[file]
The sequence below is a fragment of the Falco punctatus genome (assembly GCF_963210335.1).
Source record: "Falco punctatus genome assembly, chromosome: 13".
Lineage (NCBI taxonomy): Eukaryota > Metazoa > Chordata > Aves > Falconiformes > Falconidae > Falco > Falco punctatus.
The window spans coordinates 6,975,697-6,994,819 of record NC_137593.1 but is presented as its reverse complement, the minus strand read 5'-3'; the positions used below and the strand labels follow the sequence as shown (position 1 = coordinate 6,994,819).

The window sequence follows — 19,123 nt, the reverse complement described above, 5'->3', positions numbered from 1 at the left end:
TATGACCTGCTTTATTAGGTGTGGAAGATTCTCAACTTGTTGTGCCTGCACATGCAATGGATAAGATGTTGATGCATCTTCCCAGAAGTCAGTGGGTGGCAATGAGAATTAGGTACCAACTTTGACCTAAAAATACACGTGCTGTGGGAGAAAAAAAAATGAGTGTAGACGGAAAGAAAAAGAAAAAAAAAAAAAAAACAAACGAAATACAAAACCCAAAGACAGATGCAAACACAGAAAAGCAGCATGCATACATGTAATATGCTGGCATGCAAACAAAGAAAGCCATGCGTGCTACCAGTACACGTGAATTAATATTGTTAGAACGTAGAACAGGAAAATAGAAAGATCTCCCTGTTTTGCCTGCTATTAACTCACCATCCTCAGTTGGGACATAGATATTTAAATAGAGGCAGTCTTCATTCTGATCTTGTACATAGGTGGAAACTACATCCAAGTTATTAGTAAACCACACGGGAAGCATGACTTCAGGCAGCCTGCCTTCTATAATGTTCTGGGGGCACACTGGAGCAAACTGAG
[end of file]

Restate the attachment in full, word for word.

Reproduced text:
The sequence below is a fragment of the Falco punctatus genome (assembly GCF_963210335.1).
Source record: "Falco punctatus genome assembly, chromosome: 13".
Lineage (NCBI taxonomy): Eukaryota > Metazoa > Chordata > Aves > Falconiformes > Falconidae > Falco > Falco punctatus.
The window spans coordinates 6,975,697-6,994,819 of record NC_137593.1 but is presented as its reverse complement, the minus strand read 5'-3'; the positions used below and the strand labels follow the sequence as shown (position 1 = coordinate 6,994,819).

The window sequence follows — 19,123 nt, the reverse complement described above, 5'->3', positions numbered from 1 at the left end:
TATGACCTGCTTTATTAGGTGTGGAAGATTCTCAACTTGTTGTGCCTGCACATGCAATGGATAAGATGTTGATGCATCTTCCCAGAAGTCAGTGGGTGGCAATGAGAATTAGGTACCAACTTTGACCTAAAAATACACGTGCTGTGGGAGAAAAAAAAATGAGTGTAGACGGAAAGAAAAAGAAAAAAAAAAAAAAAACAAACGAAATACAAAACCCAAAGACAGATGCAAACACAGAAAAGCAGCATGCATACATGTAATATGCTGGCATGCAAACAAAGAAAGCCATGCGTGCTACCAGTACACGTGAATTAATATTGTTAGAACGTAGAACAGGAAAATAGAAAGATCTCCCTGTTTTGCCTGCTATTAACTCACCATCCTCAGTTGGGACATAGATATTTAAATAGAGGCAGTCTTCATTCTGATCTTGTACATAGGTGGAAACTACATCCAAGTTATTAGTAAACCACACGGGAAGCATGACTTCAGGCAGCCTGCCTTCTATAATGTTCTGGGGGCACACTGGAGCAAACTGAG